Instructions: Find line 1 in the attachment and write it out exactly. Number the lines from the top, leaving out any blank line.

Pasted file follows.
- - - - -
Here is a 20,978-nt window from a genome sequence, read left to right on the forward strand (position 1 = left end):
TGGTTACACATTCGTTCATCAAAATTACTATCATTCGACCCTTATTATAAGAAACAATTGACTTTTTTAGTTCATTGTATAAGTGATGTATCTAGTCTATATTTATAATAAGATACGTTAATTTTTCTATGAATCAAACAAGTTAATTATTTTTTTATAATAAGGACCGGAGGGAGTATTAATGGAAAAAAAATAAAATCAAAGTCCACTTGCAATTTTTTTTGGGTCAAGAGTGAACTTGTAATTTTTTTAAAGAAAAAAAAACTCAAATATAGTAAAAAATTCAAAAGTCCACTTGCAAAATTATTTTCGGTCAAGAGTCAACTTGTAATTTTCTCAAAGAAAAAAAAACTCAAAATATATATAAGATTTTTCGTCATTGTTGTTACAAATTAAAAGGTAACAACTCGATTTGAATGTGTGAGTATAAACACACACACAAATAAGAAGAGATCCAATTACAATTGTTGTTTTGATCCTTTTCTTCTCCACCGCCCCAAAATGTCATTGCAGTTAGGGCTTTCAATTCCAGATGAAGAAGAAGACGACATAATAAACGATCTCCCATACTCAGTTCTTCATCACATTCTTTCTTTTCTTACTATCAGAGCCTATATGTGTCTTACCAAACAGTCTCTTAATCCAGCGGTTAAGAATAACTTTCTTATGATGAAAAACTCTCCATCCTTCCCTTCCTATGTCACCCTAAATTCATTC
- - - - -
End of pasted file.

Here is a 20,978-nt window from a genome sequence, read left to right on the forward strand (position 1 = left end):